As we enter the dog days of summer, the FCC continues to turn up the heat on equipment marketing enforcement. But while million dollar fines for marketing noncompliant devices capture the spotlight, the FCC also quietly issued a number of equipment marketing actions focused on a single type of device: LED signs. In just the last three months, the FCC has settled over ten investigations involving the marketing of LED signs used in digital billboards for commercial and industrial applications without the required authorizations, labeling, or user manual disclosures. Each action involved an entity that either manufactured or sold (or both) LED signs. The agency’s recent actions should be a shot across the bow to any retailer of LED signs to ensure that their devices are properly tested and authorized prior to sale. Otherwise, these companies may face significant fines and warehouses of unmarketable devices.

Continue Reading

On June 28, 2018, the FCC’s Enforcement Bureau announced a Consent Decree with AT&T Mobility, LLC (“AT&T”) to resolve investigations into two 911 service outages in 2017. The outages lasted for more than five hours and resulted in approximately 15,000 failed calls. The settlement was somewhat unexpected because more than a year had passed since the FCC issued its report on the outages, which did not indicate that enforcement action was coming. The penalty levied against AT&T underscores that improving the nation’s 911 capabilities continues to be a top priority for the FCC and that outages will be met with significant fines.

Continue Reading

On June 5, 2018, the Federal Communications Commission’s (“FCC’s” or the “Commission’s”) Enforcement Bureau (“Bureau”) issued a Notice of Apparent Liability against a manufacturer and retailer for marketing non-compliant RF devices, a dozen models of which were capable of operating in restricted spectrum bands.  The FCC proposes to assess a total fine of $2,861,128.00 against ABC Fulfillment Services LLC and Indubitably, Inc. (collectively, “HobbyKing”) for equipment authorization rule violations involving 65 models of recreational audio/video transmitters (“AV Transmitters”) used with model airplanes drones.  But more than $2.2 million of that resulted from the fact that twelve models apparently operates in restricted radio bands and three at higher powers than authorized in other bands. The restricted bands are those in which unlicensed transmitters are not allowed to operate because of potential interference to sensitive radio communications.  In the case of HobbyKing’s  the Commission found that its AV transmitters operated in bands where important government and public safety operations, such as those of the Federal Aviation Administration managing commercial and passenger flight traffic, doppler weather radar, flight testing, and other activities the FCC has determined are particularly worthy of heightened interference protection take place.  In other words, the moral is that marketing devices that do not have proper equipment authorization is bad, but doing so when the devices operate within restricted bands is quite simply “egregious,” as the NAL put it.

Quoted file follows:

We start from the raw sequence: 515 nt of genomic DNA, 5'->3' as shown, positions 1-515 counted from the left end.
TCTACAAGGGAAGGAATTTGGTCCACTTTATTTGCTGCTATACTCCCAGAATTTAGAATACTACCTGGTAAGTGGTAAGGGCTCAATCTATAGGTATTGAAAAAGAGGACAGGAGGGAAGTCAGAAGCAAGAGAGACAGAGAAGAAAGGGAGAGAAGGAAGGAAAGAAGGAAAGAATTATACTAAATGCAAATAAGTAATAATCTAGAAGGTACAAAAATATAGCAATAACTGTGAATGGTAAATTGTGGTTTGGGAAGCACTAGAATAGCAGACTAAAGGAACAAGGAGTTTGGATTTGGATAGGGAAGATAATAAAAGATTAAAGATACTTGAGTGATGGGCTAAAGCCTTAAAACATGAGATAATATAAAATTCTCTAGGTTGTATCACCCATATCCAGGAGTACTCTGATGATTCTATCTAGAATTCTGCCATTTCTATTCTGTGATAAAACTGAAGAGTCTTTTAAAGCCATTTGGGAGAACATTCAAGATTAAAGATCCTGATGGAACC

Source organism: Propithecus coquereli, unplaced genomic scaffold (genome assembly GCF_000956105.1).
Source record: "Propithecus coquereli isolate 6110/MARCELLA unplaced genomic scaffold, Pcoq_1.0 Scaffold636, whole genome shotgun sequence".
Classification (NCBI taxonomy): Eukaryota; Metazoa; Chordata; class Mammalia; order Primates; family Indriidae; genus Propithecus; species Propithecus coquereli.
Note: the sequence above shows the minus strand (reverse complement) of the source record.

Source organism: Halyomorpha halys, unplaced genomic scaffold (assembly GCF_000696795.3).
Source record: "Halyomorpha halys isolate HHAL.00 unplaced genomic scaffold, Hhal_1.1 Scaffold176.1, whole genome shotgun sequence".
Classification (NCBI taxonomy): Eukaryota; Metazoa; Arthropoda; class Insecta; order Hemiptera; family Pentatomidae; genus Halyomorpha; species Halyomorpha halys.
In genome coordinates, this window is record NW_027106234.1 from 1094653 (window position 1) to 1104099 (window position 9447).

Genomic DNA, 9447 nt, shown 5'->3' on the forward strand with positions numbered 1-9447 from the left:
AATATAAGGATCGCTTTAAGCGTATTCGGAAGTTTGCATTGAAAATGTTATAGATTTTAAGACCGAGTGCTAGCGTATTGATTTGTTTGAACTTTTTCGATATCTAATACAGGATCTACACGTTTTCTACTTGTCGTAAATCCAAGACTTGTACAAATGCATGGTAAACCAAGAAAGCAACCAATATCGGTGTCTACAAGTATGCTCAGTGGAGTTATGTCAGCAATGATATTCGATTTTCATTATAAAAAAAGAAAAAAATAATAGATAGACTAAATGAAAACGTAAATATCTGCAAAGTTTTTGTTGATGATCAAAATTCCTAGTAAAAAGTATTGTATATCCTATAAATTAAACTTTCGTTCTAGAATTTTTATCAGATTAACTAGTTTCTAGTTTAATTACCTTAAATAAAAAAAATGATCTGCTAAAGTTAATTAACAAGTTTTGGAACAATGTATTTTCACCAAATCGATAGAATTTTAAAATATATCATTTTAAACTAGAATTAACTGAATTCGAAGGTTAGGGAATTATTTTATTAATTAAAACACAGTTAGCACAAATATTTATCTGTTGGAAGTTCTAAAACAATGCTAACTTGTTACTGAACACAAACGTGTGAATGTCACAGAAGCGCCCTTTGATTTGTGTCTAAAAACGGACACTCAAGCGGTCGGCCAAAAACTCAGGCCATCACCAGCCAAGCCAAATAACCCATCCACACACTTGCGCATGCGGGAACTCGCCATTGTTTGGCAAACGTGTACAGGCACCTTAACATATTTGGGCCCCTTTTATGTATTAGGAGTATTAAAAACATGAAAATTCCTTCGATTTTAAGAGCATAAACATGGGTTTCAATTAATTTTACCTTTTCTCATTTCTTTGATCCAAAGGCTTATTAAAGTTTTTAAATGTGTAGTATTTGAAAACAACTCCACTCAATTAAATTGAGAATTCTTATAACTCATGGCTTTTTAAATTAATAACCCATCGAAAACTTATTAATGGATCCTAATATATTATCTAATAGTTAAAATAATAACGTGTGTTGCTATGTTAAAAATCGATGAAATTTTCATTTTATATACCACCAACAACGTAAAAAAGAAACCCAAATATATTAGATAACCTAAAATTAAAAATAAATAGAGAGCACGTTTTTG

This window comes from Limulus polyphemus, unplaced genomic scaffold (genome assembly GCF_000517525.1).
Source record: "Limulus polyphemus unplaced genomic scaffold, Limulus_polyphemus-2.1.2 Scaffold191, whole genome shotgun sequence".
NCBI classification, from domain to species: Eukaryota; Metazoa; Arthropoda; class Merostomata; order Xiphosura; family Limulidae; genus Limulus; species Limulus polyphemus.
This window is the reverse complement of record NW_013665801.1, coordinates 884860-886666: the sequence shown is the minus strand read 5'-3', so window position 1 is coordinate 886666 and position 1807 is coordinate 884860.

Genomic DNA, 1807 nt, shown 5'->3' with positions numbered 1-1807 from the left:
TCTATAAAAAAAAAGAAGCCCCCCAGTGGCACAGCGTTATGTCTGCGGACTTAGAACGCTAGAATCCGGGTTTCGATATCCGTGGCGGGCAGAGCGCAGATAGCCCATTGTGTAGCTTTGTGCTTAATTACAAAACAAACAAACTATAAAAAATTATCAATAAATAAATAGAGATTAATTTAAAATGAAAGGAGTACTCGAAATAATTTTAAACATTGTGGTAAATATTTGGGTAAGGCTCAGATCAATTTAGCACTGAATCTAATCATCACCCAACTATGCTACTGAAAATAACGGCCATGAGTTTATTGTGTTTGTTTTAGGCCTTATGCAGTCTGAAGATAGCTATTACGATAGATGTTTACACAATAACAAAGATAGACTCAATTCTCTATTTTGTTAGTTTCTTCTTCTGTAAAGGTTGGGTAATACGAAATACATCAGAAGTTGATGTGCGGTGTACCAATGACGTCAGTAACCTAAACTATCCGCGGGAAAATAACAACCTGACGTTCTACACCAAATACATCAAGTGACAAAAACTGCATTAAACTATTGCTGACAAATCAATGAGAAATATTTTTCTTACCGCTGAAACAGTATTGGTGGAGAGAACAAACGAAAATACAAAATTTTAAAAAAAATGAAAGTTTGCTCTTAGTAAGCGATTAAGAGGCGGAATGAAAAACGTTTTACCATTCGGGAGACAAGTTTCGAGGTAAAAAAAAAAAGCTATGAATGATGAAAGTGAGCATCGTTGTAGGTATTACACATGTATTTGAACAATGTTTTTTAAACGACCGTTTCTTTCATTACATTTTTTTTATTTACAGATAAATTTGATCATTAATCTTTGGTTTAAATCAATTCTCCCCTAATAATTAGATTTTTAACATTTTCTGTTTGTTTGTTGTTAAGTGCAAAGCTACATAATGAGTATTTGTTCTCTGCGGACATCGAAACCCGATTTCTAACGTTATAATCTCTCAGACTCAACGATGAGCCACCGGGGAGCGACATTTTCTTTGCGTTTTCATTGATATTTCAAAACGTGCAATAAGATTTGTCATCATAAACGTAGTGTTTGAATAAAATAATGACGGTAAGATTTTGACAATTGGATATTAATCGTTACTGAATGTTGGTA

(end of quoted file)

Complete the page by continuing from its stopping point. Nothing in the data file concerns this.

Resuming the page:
Continue Reading

Simultaneously with issuing a nearly $3,000,000 fine to HobbyKing for marketing unauthorized (and in some cases not capable of being authorized) audio/video (“AV”) transmitters for use with drone mounted cameras, the Federal Communications Commission’s (“FCC’s” or “Commission’s”) Enforcement Bureau issued an Advisory Tuesday reminding retailer manufacturers, and operators of their obligations:  no marketing or operation of unauthorized equipment except under very limited exceptions.

Continue Reading